Steve: It was brief but nice, it was nice seeing Stan and Gene again. I hadn’t seen Gene since about 1995 when we had met at a Japanese hotel on 55th street off of Madison Avenue. I was working at the Sony building as a designer at the time. We had dinner together and talked a couple hours, Steve Leber (former Aerosmith manager) and we were all munching on cookies together and I think he just thought I was part of the entourage because he was asking Gene all this stuff like “How much do we charge for tickets” and Gene was saying 75 or 80 bucks and then they started talking about going after callgirls and I was like “I gotta get going guys, I have to go home to my wife she’s going to kill me” (laughing) and Gene was like “Oh, Steve has to go home to his wife” and was pissed off at me and I was like “Whaddya want from me? I can’t get away with what you get away with, my wife is all over me, I can’t do that I’m just a regular married guy”. It was funny. I did hear from Gene back in 2001 when my mother died, I was out at my father’s place in California and Gene calls up and I said “How did you get me???” and Gene said “Your wife called me up and told me your mother died”. Now my wife is Jewish, I’m half Jewish but she and Gene are full Jewish so she had Gene’s number and she just calls him up and says “You better call Steve his mother died!!” (laughing) and Gene, the big star that he is, to his credit, he called me”. That’s the thing a lot of people miss about Gene. He has a great heart. Don’t mistake his arrogance and all of that on TV because he has a very kind and considerate side to him. Underneath all of that is a very, very good person. As a friend, he would do anything for me, if I really had a problem, he’d do anything for you. He’s a very sincere and kind guy but back to this recent backstage thing, it was not a long meeting but it was very nice. The show was FUCKIN great, I have seen lots and lots of KISS shows since 1974. They’ve changed everything that they used to do physically to digital media like the background and the fire lights and the logo but they have some great artists. As a designer, I was impressed. I really, really liked the show.
LRI: It’s been stated that Gene was not the most natural musician of the original four but in so many ways he’s always come across as an extremely musically intelligent person, he’s a huge FAN of music which probably helps.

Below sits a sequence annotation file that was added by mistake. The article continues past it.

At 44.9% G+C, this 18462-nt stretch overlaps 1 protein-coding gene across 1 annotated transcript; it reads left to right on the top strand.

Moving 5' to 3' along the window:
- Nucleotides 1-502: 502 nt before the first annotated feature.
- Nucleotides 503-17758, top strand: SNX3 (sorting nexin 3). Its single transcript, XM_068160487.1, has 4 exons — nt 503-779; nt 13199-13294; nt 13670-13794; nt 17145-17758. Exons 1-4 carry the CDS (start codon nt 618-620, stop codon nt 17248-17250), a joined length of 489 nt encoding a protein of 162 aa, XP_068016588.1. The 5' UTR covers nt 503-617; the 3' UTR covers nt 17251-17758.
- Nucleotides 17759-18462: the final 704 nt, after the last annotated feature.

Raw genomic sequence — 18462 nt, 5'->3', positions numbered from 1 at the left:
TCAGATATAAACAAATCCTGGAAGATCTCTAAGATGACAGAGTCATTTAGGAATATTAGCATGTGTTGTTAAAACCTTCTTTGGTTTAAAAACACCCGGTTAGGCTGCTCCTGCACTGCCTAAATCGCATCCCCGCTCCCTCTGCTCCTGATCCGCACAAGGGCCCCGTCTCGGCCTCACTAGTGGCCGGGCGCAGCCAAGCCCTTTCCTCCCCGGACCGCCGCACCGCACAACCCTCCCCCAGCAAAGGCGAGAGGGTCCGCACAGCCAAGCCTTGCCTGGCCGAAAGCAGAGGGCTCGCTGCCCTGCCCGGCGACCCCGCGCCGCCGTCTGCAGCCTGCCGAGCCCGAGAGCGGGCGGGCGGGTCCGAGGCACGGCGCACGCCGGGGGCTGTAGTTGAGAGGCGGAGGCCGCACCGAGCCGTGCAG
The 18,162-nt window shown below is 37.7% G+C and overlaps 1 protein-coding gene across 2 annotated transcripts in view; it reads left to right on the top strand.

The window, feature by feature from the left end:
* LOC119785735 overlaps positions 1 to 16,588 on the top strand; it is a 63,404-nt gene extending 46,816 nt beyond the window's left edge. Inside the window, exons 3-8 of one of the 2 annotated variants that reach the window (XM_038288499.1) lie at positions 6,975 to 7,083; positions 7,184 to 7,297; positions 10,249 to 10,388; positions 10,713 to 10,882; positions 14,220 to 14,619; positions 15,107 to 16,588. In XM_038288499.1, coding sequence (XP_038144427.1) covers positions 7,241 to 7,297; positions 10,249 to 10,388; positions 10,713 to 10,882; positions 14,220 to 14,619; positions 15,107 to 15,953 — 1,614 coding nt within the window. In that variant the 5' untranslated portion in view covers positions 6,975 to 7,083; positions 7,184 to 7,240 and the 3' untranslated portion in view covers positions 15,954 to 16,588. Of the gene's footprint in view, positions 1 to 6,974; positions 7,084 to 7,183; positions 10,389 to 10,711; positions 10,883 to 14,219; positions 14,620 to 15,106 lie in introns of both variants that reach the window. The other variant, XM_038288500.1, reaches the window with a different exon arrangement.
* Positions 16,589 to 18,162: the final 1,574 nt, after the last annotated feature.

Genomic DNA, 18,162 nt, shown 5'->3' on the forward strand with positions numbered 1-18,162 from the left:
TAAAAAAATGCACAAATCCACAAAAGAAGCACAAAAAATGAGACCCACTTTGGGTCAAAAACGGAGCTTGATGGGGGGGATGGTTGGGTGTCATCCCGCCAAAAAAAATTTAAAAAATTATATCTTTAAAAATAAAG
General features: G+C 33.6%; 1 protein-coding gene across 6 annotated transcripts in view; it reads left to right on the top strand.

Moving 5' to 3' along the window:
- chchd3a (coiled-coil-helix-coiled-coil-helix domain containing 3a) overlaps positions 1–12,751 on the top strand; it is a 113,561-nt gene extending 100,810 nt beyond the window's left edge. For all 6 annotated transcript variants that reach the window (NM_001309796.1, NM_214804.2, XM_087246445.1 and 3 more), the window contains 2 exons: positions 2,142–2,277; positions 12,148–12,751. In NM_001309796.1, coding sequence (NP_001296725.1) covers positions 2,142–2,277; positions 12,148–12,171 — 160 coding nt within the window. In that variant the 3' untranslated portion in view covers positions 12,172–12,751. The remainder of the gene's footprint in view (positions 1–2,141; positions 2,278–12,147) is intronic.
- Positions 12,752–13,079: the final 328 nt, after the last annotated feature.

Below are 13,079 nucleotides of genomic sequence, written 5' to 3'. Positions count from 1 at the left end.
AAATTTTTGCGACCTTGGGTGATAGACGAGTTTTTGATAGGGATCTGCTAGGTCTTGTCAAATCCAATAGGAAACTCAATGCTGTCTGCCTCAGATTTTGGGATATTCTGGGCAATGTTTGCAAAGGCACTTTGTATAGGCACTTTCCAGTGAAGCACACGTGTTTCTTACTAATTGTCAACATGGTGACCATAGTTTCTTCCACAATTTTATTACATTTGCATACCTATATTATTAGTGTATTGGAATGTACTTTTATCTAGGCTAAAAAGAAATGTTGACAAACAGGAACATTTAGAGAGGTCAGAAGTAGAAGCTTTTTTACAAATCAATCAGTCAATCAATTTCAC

Steve: The thing is, Gene enhances Paul. The funny thing I learned about Gene and Stan’s relationship and this has been something I’ve realized in the last three or four years is that Paul actually looks up to Gene because Gene kind of has the wherewithal to sort of control the situation emotionally as a father-figure to Paul. I didn’t really understand that but now I do. The reason I didn’t really understand is because Paul is more like me. It’s so funny because when we had a falling out in 1972 it was all about silly immaterial things and this time meeting him recently was the first time we’ve spoken in a while, we haven’t talked since 1976. When I saw Stan backstage at the tent, he heard Gene and I talking and he popped his head out, all six foot seven of him and he looked at me, and I looked at him and he extended his hand and said “Nice to see you” and I said “Nice to see you too!” and I think we finally have peace at this point. We had issues for a while about things that we spoke about and about girls and all these things and I think that’s really where my separation from the guys and the band occurred. It wasn’t so much about the music as much as it was these issues.
LRI: The famous story is one you’ve no doubt had to tell and retell over and over but it all started with a punch in the face right?
Steve: (laughs)…Yes, we were in 7th grade and it started with, I guess it was a jab, Gene jabbed me. He was really offended that I told him his singing “Barbara Ann” wasn’t any good (laughs).
LRI: But the greater part of all of that was that you guys bonded and connected via the music, hence the reason he was so flabbergasted by you saying that.
Steve: Yeah, it was no big deal. He wanted my opinion and I just said “You guys sounded like shit, I’m no singer but I can hear and you’re looking at me like you were so great and you weren’t you sounded horrible”. So he was pissed off and 220 lbs and I was 175 lbs and he figured he could take a shot at me which he did and before I could even think about what just happened, I looked at him and he immediately grabs my shoulder and says “Hey, I’m really sorry” and I’m just like “Well, what were you expecting me to say? Did you expect me to say you guys sounded great?”. I’m the type of person where I have no problem paying a compliment if it’s deserved, if he would’ve sounded good I know that he knew I would’ve told him but I’m not going to give you a compliment if you’re off-key and sound bad, which they did (laughs). But Gene was like “Oh my god, how dare you!!” I went on to be in bands with the guy continually, every moment, every band, from 13 to 21 years old.